> and to conceal what I was doing from myself to make it sustainable.
> One thing that reinflamed my anger was that my parents would
> discount my protests at the way I was treated by claiming it would
> not matter when I was an adult. I was thus proving them wrong by
> treating myself as they did, and thereby mutilating myself so that
> it would clearly matter when I was an adult. Following their lead,
> I was discounting myself as a human being. "Man will be extinct in
> the end" was the ultimate philosophical form of my self-denial.
>
> Looking at my life, I now understood how my watcher self always
> intervened when I had intense feelings - in the form of spontaneous
> compulsive behaviours that had always amazed me with their subtlety
> and their effectiveness at thwarting what I thought I wanted to
> accomplish. The best of the brains, talent, and force of will that
> nature had given me to excel with were unconsciously devoted
> to failure. In cutting my cords of attachment to people, I became
> entangled in their raw and angry loops, numbing myself as best I
> could by staying in my head.
>
> The process of intermittent thinking that led me to the discovery
> of my
> 'watcher' self in front of the mirror had an organic rhythm that I
> liken to birth, or to a snake shedding its skin: I was sliding out
> in prosaic increments as I weakly traversed each simple but
> strangely opaque piece of thinking, all in the midst of doing some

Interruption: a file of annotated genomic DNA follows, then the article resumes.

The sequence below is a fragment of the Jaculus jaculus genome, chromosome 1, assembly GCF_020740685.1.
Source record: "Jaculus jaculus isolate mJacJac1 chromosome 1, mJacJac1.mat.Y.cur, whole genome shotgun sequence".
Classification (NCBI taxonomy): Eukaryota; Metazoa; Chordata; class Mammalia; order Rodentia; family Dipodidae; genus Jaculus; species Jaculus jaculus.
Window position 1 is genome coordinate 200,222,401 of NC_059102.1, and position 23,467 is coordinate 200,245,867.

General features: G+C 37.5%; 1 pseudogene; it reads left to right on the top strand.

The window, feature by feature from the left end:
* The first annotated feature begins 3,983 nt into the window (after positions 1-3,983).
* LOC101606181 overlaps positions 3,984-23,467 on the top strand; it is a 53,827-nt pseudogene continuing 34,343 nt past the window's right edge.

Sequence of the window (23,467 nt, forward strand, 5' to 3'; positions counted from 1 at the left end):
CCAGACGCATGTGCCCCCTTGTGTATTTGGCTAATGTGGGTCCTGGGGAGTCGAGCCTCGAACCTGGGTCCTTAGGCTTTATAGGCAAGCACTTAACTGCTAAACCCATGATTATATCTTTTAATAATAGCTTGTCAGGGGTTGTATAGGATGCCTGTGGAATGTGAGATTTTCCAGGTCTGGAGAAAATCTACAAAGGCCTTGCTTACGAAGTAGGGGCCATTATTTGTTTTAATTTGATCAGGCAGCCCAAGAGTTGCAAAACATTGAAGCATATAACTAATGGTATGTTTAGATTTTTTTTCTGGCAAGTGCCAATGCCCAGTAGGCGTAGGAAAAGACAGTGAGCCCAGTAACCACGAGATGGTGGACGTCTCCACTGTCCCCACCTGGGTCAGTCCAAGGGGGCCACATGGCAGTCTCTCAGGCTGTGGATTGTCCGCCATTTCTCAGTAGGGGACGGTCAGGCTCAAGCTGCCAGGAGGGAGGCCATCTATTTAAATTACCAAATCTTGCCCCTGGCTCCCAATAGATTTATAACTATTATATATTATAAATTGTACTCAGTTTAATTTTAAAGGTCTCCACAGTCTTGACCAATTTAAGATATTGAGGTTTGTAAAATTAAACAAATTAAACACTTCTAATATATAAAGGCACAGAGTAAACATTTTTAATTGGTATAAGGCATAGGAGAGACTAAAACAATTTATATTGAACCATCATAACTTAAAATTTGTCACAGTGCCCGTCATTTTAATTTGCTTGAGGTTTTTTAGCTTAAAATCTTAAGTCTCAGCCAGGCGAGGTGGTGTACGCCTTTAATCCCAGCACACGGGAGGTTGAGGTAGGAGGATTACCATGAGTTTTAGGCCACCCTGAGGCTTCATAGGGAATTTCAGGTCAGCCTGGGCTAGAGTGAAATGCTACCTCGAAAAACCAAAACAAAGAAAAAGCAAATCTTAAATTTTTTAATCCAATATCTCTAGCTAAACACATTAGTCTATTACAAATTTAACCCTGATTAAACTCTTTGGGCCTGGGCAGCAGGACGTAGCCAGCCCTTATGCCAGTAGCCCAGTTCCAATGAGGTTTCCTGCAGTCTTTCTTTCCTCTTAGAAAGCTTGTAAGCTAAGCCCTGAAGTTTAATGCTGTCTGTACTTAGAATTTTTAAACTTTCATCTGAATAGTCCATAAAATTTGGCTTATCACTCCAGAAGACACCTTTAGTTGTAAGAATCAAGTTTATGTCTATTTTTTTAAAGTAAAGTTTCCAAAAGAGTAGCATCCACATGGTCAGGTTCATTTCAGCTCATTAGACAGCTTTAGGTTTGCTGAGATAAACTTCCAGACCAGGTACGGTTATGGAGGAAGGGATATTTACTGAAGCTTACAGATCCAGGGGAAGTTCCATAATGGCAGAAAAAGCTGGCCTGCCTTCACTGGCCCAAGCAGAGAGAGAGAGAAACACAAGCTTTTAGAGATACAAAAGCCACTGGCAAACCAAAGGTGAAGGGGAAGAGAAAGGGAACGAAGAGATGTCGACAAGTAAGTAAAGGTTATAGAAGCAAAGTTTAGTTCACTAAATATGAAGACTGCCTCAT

> errands. In a sense, a process of growth toward adulthood was
> resuming after a long pause.
>
> After this revelation, I quickly succumbed to grandiosity, thinking
> that I was cured and could now join the world with full capacity.
> But three months later, I wrote:
>
>    It seems that the insights I gained on the ibogaine only
>    scratched the surface, that I am simply terrified of viewing
>    the waste I have made of my life, and I'm not confident in
>    ibogaine as a vehicle to cope with the terror - rather I
>    wonder if the insights it might bring would just be a
>    distraction; probably even the thought of using it helps keep
>    me from facing myself.  (It is so easy to imagine meeting that
>    self in the future, as if it were not present now.)
>
> Several years have passed since I wrote the above. I have come a
> long way since then, but still feel like I'm struggling. I found
> higher doses of ibogaine (to 12.5 mg/kg) to bring on paralyzing
> anxiety. I like ayahuasca in community musical settings nowadays. I
> had a spiritual rebirth experience in the musical ayahuasca church
> Santo Daime that helped me feel reborn after my painful processing
> of the iboga message.
>
> I've enjoyed the ibogaine list and its predecessor for quite a
> while. A lot has happened here, rebirth and death inclusive. So
> here's another
> person emerging from the shadows of those who don't tell their
> stories.
>
>
>
>
>